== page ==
Out of boxes? Stop by a local liquor store or grocery store and look for boxes with the dividers which are perfect to section off ornaments. Plastic craft boxes with dividers are also helpful.

To finish undressing your tree, carefully remove the skirt and shake out needles onto the drop cloth.

4. Defeat Illuminated Barbed Wire Tangles

Use leftover cardboard to create reels to prevent tangled string lights, wrapping the lights around the cardboard, or upcycle old paper towel cardboard cylinders for the same purpose. Another alternative is to shop at a home improvement store for the reels used to wind up extension cords.

5. Turkey Baste the Tree Stand

Thought your turkey baster had finished its job back in November? Nope.

Use your turkey baster to cipher remaining water from the holiday tree stand, rather than the tree taking a leak on the floor.

6. Tip the Tree

Double check the tree for items you may have missed. Once the tree is naked, spread out the drop cloth or bag as far as it will go.

If easier for you, remove the tree from the stand before laying it across the drop cloth. If it helps, you could also sing “London Bridge is Falling Down” while the tree plummets to its final resting place.

Wrap the tree up like a sling and take it to the curb.

tree outside in snow

Pro Tips for Next Year’s Take Down

It’s all in the preliminary planning. Here are pro tips to use next year for fewer headaches:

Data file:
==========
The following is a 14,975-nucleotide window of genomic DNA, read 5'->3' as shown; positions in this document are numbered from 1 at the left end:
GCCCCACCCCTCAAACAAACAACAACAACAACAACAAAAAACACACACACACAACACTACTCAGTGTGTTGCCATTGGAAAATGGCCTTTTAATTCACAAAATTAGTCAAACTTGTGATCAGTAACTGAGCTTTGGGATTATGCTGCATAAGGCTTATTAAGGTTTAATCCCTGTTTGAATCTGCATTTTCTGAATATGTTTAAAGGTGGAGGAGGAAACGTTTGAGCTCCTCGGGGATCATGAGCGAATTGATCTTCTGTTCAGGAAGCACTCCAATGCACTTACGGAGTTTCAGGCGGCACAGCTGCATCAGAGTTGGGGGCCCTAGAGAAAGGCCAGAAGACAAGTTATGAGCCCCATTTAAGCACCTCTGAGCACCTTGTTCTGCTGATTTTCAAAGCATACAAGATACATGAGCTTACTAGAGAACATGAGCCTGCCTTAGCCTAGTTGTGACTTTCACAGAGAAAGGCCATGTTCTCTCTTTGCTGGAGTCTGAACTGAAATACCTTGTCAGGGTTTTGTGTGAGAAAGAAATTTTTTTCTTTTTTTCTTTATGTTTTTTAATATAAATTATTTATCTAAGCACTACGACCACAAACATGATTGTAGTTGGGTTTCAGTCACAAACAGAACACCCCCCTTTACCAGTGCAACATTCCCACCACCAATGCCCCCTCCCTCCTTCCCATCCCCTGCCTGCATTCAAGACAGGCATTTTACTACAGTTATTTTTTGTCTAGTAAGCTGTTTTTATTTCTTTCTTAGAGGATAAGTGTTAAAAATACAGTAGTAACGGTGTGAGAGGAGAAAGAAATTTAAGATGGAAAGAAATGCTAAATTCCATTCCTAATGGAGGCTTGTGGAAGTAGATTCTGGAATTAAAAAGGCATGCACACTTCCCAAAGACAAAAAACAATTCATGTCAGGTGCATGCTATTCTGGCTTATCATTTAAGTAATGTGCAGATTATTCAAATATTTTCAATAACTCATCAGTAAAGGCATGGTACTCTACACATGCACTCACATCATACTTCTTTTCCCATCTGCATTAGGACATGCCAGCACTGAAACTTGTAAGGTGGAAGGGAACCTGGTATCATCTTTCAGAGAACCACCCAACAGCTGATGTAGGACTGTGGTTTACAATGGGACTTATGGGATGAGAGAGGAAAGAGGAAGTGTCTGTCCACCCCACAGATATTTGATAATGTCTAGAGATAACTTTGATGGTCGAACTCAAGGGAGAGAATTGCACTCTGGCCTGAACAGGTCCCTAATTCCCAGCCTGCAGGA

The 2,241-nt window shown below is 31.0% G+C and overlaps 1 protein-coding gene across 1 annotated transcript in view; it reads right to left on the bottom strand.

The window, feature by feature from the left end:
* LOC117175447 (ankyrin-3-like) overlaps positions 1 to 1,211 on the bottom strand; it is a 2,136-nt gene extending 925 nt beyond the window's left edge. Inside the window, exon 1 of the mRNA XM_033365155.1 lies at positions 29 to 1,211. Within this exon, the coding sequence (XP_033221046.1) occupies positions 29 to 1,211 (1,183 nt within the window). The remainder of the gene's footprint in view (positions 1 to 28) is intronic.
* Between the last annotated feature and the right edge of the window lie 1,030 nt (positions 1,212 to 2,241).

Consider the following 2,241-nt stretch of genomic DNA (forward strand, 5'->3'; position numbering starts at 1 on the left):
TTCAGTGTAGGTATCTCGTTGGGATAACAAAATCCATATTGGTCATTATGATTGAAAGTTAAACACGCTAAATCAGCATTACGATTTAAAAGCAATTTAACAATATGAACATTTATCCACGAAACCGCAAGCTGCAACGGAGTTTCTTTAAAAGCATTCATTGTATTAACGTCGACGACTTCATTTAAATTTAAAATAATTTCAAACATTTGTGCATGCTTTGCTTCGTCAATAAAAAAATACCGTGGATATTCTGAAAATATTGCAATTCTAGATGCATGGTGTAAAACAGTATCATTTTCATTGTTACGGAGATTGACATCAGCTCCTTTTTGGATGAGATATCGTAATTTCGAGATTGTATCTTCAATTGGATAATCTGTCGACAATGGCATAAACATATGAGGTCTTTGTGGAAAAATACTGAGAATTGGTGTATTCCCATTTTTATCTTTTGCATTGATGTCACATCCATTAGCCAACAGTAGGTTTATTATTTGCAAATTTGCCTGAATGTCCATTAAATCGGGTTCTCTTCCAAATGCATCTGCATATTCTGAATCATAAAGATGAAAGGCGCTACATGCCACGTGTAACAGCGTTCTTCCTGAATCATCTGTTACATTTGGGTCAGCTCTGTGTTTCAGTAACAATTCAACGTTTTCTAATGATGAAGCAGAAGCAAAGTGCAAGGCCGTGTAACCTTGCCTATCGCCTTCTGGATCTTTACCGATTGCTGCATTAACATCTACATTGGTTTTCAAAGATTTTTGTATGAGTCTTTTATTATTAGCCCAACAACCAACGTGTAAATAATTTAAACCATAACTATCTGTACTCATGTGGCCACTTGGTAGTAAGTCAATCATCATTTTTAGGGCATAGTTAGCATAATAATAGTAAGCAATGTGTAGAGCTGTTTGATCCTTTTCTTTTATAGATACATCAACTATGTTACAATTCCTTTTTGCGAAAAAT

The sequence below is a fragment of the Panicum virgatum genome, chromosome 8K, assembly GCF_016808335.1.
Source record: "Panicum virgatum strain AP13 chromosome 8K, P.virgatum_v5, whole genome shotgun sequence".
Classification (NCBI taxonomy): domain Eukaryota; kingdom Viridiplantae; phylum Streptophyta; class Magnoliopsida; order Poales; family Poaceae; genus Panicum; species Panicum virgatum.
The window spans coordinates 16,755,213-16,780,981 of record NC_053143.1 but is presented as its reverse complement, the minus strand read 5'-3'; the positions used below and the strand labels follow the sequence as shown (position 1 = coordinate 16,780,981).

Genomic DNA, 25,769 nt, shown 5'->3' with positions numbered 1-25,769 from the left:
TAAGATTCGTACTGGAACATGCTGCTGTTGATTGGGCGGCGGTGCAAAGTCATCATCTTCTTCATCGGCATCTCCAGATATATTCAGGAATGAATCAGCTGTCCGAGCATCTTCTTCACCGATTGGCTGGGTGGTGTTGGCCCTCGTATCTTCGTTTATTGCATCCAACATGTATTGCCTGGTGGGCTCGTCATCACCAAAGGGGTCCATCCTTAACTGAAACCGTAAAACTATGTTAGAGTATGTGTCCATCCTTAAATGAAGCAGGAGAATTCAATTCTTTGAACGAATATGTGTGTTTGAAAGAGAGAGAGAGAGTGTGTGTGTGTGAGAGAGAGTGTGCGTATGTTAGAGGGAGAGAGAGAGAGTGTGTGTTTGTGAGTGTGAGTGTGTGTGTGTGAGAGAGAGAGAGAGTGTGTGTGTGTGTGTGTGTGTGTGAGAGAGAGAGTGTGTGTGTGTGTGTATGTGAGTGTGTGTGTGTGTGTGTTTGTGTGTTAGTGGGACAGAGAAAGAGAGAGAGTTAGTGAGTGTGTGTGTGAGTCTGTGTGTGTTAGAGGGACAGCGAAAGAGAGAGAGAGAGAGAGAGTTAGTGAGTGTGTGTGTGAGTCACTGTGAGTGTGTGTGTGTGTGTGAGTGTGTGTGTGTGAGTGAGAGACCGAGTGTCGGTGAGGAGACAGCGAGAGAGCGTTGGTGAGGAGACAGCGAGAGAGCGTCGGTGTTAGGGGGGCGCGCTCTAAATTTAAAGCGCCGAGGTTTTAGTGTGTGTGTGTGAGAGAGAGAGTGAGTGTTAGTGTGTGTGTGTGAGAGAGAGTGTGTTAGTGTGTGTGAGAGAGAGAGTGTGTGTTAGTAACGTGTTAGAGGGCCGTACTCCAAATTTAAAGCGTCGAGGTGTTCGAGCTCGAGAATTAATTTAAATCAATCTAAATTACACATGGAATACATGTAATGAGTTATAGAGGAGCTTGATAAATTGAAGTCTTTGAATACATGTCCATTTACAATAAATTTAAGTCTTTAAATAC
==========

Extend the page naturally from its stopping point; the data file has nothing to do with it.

• Hide a tree disposal bag under the tree skirt to slip up over the tree and efficiently get rid of the tree once done.
  • Use a holiday tree recycling program. Trees may be donated to create mulch, and your city may already do this without you knowing. Contact your local city government for more information.
  • Have yours shredded professionally to create your own mulch.

Compromise, a good sense of humor and these easy hacks will be your allies when faced with the wrath of a Needle Apocalypse and the revenge of the illuminated barbed wire. Be wary of glitter, friends, and take down your holiday tree with glee over insanity, while managing to keep your love intact.


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Editor at Your Wild Home
Hey! I'm Megan. I am a dog-lover and enjoy exploring the outdoors. Your Wild Home covers a lot of topics, including (but not limited to) home improvement, home decor, construction, real estate, and sustainability. I enjoy writing in third-person and I am addicted to chocolate, coffee, and terrible puns. Learn more on my About Me page!
How to Take Down Your Holiday Tree and Still Love Your Significant Other
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How to Take Down Your Holiday Tree and Still Love Your Significant Other
Once you get the holiday tree up, what’s not to love about your evergreen and its twinkly lights? Memories decorate the branches with handmade and gifted ornaments. However, it eventually has to come down. Here's how to take down your holiday tree with minimal stress.
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Your Wild Home
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  1. Reply

    Time to Christmas decorations have to come down exactly 12 days from 25 December arrives at 5 January. According to the Church of England, Twelfth Night is 5 January….. Thanks for the information